80 Minute From Brown To Menzies
15th October, 1954
Trade Talks with Japan This note is supplementary to the one which was sent on to you last night.  I doubt whether the submission will carry Ministers' discussion very far. The attitudes of the various Departments to this matter are pretty rigid and as a result the paper has been prepared by this Department and is pretty colourless in order to avoid active opposition by one or another.
Commerce are anxious to have some Agreement or other with Japan because they think it will help our exports. Customs want to have as little to do with Japan as possible because their past experience tells them that dealings with Japan are invariably headaches for them. Treasury is anxious that nothing should be done until we have a reasonably clear idea of how it is going to work out. Our own view is very similar to Treasury's but we do feel under some obligation to get something to Cabinet.
At the outset, I think we should ask, 'Why do we want an Agreement?' The answer is, I think, because we want to be able to exclude Japan from full participation in GATT. By this I mean that we want a reason for refusing Japan m.f.n. treatment in Australia.
If this view is correct then it excludes what I might call the External Affairs view, that is, that it is time that we welcomed Japan into the Western group of powers and a Trade Agreement is one way in which the welcoming hand can be extended. This view, so far as Australia is concerned seems to me to be purely theoretical at the present time. Any Trade Agreement which would arouse feelings of gratitude in Japanese breasts must give them something and this is precisely what we are not prepared to do. For the same reason I think the Commerce view is unrealistic. We need not expect the Japanese to give us benefits of any consequence in Japan unless we are prepared to give them some. Moreover the conditions of trade seem to be weighted very much in our favour.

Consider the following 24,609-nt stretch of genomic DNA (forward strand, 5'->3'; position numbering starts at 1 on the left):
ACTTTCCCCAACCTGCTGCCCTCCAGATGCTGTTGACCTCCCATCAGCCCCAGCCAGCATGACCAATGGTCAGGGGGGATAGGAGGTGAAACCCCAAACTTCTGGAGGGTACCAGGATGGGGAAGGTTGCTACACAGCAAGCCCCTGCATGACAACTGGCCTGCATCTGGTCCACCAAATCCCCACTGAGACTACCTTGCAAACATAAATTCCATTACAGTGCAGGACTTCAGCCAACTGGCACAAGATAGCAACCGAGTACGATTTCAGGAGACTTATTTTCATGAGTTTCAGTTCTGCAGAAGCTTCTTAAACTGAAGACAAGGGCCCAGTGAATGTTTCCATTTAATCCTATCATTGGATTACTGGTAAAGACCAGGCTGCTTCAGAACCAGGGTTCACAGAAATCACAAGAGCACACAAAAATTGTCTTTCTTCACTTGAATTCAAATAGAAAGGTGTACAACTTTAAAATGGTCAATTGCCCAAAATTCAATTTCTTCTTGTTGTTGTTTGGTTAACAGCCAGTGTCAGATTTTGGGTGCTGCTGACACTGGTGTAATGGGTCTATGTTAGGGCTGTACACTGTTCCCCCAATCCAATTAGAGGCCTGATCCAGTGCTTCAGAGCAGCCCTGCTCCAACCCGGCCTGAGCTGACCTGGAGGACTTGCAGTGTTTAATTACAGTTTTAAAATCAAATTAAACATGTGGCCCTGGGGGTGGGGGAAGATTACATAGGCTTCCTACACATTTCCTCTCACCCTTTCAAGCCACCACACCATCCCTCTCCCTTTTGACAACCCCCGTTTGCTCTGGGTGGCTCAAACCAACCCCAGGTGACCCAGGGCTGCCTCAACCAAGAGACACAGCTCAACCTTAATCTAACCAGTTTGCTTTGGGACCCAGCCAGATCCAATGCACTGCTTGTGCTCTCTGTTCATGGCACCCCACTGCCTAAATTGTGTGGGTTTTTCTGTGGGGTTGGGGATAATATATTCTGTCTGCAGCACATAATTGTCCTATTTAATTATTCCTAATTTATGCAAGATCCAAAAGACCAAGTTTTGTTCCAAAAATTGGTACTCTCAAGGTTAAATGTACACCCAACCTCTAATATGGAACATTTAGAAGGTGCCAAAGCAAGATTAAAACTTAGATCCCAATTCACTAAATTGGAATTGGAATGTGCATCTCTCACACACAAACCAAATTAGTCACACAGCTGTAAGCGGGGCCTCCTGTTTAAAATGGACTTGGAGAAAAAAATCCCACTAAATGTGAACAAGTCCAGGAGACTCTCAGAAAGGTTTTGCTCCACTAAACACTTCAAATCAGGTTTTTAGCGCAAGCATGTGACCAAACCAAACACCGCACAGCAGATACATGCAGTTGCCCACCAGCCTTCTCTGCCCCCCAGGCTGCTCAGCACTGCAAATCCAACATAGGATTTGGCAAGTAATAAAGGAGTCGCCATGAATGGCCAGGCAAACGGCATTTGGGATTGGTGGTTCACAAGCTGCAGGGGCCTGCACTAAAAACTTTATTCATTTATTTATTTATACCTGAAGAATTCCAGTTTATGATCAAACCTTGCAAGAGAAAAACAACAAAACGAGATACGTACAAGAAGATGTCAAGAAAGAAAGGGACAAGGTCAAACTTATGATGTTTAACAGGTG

On last year's figures, out of something like 70m. worth of exports from Australia to Japan 61m. was wool. There is no tariff on wool and it is difficult to believe that Japan would readily place duty on a raw material like wool just to annoy us when Japan has no local industry to protect.
Theoretically there are perhaps four positions that can be identified, each becoming less preferable from the Australian point of view.
1. Japan having no m.f.n. treatment in Australia under GATT and no agreement outside GATT (present position);
2. An agreement incorporating a quota system;
3. An agreement incorporating the Canadian duty method;
4. No agreement and Japan receiving m.f.n. treatment in Australia under GATT.
Apparently we start with the assumption that 1 and 4 are out. The real issue then seems to be, 'What are the respective merits of 2 and 3?'This seems to me to involve a close examination of (a) vulnerable industries, and (b) important industries. The submission is woefully deficient in this respect. Either Customs do not know the answers or they will not tell. Textiles and toys are traditionally the things most affected by Japanese competition and a precise examination of these at least should be made. It may be possible to get a clearer view by inviting a senior Customs officer along to the Committee Meeting on Tuesday. If so, some mention of it should be made today because not only is Meere away in Europe but the top bracket of Customs people is likely to be in Sydney next week unless Short is warned that his presence will be needed by Cabinet.